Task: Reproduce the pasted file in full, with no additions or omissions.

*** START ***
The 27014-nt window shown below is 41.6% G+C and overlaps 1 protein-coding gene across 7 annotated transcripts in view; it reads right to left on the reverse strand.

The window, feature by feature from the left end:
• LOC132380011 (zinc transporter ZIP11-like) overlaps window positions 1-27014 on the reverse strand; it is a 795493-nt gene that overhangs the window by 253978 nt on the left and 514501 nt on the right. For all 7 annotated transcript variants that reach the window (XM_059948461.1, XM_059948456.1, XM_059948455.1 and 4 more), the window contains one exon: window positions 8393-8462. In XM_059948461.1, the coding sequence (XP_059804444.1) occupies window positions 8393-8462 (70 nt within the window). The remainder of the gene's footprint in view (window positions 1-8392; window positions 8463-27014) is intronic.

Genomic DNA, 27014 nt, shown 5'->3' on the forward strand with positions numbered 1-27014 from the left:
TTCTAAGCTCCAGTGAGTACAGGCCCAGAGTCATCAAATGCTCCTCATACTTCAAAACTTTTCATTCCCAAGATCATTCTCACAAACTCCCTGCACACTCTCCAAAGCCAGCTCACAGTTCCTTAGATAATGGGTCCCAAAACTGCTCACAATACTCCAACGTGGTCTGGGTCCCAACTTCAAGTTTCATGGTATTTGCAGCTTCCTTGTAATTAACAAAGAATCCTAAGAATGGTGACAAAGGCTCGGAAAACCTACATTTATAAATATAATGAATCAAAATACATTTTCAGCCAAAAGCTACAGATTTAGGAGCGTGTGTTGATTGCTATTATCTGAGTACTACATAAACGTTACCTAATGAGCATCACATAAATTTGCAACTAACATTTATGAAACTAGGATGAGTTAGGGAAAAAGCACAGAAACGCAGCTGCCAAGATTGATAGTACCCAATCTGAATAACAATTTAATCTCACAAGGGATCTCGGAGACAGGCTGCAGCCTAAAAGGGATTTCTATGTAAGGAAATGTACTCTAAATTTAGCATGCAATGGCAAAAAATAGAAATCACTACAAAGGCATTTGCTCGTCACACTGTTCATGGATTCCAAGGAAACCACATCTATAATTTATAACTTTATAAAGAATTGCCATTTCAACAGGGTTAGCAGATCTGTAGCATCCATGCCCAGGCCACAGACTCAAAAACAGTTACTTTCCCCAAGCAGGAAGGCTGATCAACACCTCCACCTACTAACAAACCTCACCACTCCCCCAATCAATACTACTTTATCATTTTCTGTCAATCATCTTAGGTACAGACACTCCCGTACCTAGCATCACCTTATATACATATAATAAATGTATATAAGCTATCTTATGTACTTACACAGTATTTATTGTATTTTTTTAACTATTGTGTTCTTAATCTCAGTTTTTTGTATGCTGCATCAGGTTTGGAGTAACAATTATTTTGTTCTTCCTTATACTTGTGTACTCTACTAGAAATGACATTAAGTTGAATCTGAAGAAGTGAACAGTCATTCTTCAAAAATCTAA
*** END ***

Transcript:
The 27014-nt window shown below is 41.6% G+C and overlaps 1 protein-coding gene across 7 annotated transcripts in view; it reads right to left on the reverse strand.

The window, feature by feature from the left end:
• LOC132380011 (zinc transporter ZIP11-like) overlaps window positions 1-27014 on the reverse strand; it is a 795493-nt gene that overhangs the window by 253978 nt on the left and 514501 nt on the right. For all 7 annotated transcript variants that reach the window (XM_059948461.1, XM_059948456.1, XM_059948455.1 and 4 more), the window contains one exon: window positions 8393-8462. In XM_059948461.1, the coding sequence (XP_059804444.1) occupies window positions 8393-8462 (70 nt within the window). The remainder of the gene's footprint in view (window positions 1-8392; window positions 8463-27014) is intronic.

Genomic DNA, 27014 nt, shown 5'->3' on the forward strand with positions numbered 1-27014 from the left:
TTCTAAGCTCCAGTGAGTACAGGCCCAGAGTCATCAAATGCTCCTCATACTTCAAAACTTTTCATTCCCAAGATCATTCTCACAAACTCCCTGCACACTCTCCAAAGCCAGCTCACAGTTCCTTAGATAATGGGTCCCAAAACTGCTCACAATACTCCAACGTGGTCTGGGTCCCAACTTCAAGTTTCATGGTATTTGCAGCTTCCTTGTAATTAACAAAGAATCCTAAGAATGGTGACAAAGGCTCGGAAAACCTACATTTATAAATATAATGAATCAAAATACATTTTCAGCCAAAAGCTACAGATTTAGGAGCGTGTGTTGATTGCTATTATCTGAGTACTACATAAACGTTACCTAATGAGCATCACATAAATTTGCAACTAACATTTATGAAACTAGGATGAGTTAGGGAAAAAGCACAGAAACGCAGCTGCCAAGATTGATAGTACCCAATCTGAATAACAATTTAATCTCACAAGGGATCTCGGAGACAGGCTGCAGCCTAAAAGGGATTTCTATGTAAGGAAATGTACTCTAAATTTAGCATGCAATGGCAAAAAATAGAAATCACTACAAAGGCATTTGCTCGTCACACTGTTCATGGATTCCAAGGAAACCACATCTATAATTTATAACTTTATAAAGAATTGCCATTTCAACAGGGTTAGCAGATCTGTAGCATCCATGCCCAGGCCACAGACTCAAAAACAGTTACTTTCCCCAAGCAGGAAGGCTGATCAACACCTCCACCTACTAACAAACCTCACCACTCCCCCAATCAATACTACTTTATCATTTTCTGTCAATCATCTTAGGTACAGACACTCCCGTACCTAGCATCACCTTATATACATATAATAAATGTATATAAGCTATCTTATGTACTTACACAGTATTTATTGTATTTTTTTAACTATTGTGTTCTTAATCTCAGTTTTTTGTATGCTGCATCAGGTTTGGAGTAACAATTATTTTGTTCTTCCTTATACTTGTGTACTCTACTAGAAATGACATTAAGTTGAATCTGAAGAAGTGAACAGTCATTCTTCAAAAATCTAA